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Torah Commentary Blog

Temple Emanu-El’s Torah commentaries are prepared by members of our clergy, senior staff, Religious School faculty and Saturday morning Torah Study group. Blog comments are moderated. Please note that we reserve the right to delete comments that are deemed inappropriate, use offensive language, promote personal attacks or are self-serving (promote goods and services). At the same time, we hope that this blog will promote thoughtful dialogue and continued learning. If you are a temple member interested in joining our team of writers, contact Prince Davis.



Parashat Vayikra (March 19, 2016)
By Missy Bell
VAYIKRA IS THE FIRST PORTION in the book of Leviticus, also known as Vayikra. The building of the Tabernacle, or Mishkan, has just been completed at the end of Exodus, and the Israelites are left wondering about the purpose of the space. We find out the answer pretty quickly in the first chapters of Leviticus: making sacrifices to God. Vayikra outlines five different types of sacrifices: the burnt offering, the meal offering, the sacrifice of well-being, the sin offering and the penalty offering. Each of these sacrifices involves the priests burning a food item, such as an animal or flour, on the altar and then offering it to God on behalf of the person making the sacrifice. The Hebrew word for sacrifice, korban, comes from the same root as karov, meaning “near.” It is thought that the purpose of these sacrifices was to bring the Israelites closer to God.


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Parashat P'kudei (March 12, 2016)
By Robyn Weinstein Cimbol
FALLING BETWEEN SHABBAT SH’KALIM AND SHABBAT ZACHOR, each possessing an inherent holiness, P’kudei seems mundane by comparison. This last weekly portion of the Book of Exodus, like much of the Book of Leviticus that follows, appears at first to be tedious and irrelevant. Many modern Jews find it difficult to relate to the description of the building of the portable Tabernacle (Mishkan), an anachronistic sacred space, and the ancient priestly rituals. However, looking beyond the seemingly irrelevant details of the materials and construction plans, we see the further evolution of the relationship between God, Moses and the Israelites.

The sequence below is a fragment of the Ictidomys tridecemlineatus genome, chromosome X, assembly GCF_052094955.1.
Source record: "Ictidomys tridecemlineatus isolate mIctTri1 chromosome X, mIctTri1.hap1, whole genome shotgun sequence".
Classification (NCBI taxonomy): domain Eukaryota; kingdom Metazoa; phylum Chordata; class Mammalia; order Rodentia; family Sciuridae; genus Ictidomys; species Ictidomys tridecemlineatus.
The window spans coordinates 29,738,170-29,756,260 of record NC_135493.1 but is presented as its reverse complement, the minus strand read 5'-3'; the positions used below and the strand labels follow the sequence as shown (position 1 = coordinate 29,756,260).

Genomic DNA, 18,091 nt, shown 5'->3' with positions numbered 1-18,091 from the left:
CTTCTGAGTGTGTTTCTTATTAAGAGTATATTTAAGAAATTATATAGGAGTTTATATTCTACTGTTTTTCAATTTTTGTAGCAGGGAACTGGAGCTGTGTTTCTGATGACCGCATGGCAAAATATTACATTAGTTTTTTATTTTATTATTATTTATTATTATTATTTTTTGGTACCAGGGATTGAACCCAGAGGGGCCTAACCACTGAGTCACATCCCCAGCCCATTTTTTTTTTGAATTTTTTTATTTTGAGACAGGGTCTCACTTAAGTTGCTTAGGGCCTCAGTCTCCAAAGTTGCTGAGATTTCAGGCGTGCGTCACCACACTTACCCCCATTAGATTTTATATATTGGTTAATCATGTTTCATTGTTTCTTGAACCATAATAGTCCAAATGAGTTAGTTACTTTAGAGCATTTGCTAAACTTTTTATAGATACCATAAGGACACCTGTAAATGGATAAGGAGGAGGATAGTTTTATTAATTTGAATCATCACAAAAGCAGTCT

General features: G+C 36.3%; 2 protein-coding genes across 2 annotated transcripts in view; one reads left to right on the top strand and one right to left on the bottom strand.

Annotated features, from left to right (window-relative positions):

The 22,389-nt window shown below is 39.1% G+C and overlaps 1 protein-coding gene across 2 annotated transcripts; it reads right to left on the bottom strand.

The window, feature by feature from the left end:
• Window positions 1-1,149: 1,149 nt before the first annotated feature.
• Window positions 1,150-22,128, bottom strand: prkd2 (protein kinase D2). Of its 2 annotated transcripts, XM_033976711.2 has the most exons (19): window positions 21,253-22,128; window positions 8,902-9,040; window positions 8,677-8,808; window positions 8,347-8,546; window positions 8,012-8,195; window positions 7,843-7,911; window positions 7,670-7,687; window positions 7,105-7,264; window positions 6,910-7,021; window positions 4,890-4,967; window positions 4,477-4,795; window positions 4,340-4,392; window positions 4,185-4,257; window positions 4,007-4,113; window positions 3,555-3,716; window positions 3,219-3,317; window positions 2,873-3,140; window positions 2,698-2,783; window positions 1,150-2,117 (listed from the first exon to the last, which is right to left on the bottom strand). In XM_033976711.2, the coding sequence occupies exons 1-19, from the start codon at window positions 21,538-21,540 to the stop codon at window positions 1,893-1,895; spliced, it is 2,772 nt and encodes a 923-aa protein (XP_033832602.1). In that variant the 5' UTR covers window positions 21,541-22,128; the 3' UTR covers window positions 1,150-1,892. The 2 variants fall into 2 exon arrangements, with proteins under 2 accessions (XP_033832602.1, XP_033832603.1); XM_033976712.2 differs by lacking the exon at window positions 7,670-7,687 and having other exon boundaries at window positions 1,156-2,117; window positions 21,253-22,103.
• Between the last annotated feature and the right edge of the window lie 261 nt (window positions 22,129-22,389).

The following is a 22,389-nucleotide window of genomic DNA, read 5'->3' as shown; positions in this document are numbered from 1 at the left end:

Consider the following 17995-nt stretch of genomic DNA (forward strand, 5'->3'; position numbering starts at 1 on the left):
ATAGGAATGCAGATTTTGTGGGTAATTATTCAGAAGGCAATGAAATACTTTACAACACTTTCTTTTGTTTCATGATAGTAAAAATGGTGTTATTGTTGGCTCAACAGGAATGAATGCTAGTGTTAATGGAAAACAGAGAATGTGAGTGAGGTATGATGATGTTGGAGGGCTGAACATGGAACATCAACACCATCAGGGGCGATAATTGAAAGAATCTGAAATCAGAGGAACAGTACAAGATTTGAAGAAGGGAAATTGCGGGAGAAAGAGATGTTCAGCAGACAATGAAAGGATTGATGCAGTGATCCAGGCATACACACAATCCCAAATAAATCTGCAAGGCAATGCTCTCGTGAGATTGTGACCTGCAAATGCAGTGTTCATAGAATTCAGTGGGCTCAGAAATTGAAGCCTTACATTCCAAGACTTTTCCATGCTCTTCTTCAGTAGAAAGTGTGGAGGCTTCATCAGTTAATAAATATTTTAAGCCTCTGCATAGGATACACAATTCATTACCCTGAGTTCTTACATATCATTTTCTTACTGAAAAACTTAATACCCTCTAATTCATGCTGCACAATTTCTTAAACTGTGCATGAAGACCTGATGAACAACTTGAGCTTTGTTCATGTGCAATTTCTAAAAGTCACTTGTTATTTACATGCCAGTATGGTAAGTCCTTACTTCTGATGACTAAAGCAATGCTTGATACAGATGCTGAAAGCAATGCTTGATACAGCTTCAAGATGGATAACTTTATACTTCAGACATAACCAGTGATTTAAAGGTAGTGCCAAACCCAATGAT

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Parashat Vayak'heil (Marc 5, 2016)
By Rabbinic Intern Toba Schaller
IN THIS WEEK’S PARASHAH, we read an incredibly detailed description of the Israelites building of the Mishkan. Most of these details we are seeing for the second time in just a few weeks. Some of them we will hear three times before the Mishkan finally is built and Torah moves on. All in all, Torah devotes 13 chapters to telling us exactly from what the Mishkan was made and how it was built. We read God’s instructions, we read as the Israelites follow those instructions, and then we read about the outcome. For a text usually known for brevity, Torah certainly focuses a great deal on the details of this sanctuary for God’s presence.

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Parashat Ki Tisa (February 27, 2016)
By Bettijane Eisenpreis
KI TISA: THE CHILDREN MISBEHAVE

We do not call them “the Children of Israel” unwisely. The story of the Golden Calf could come right out of a book on child psychology — a perfect example of what not to do, both for the parents and for the children.

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Parashat T'tzaveh (February 20, 2016)
By Sherry Nehmer
THIS WEEK’S PARASHAH, T’TZAVEH, recounts in extreme detail the making of an Israelite priest, as well as vivid instructions on a number of other ritualistic items and practices. In addition to presenting the procedures for the first ordination ceremony (and let’s just say they’re wildly different from the lovely ceremony performed annually here at Temple Emanu-El as new rabbis and cantors are ordained), we learn the minute details of costume and ritual that make a Hebrew priest. Precious and semi-precious stones on a richly decorated breastplate, the mysterious divination objects the urim and thummin, the fine linen wound ever so carefully into a turban, the bells and pomegranates hanging from the hem of their tunics — these garments of the kohanim, created by the finest craftsmen — “those who are skillful” — ensure that priests are recognizable immediately as separate and important — awe inspiring, even. After all, these people interact with the Divine presence on behalf of an entire people.

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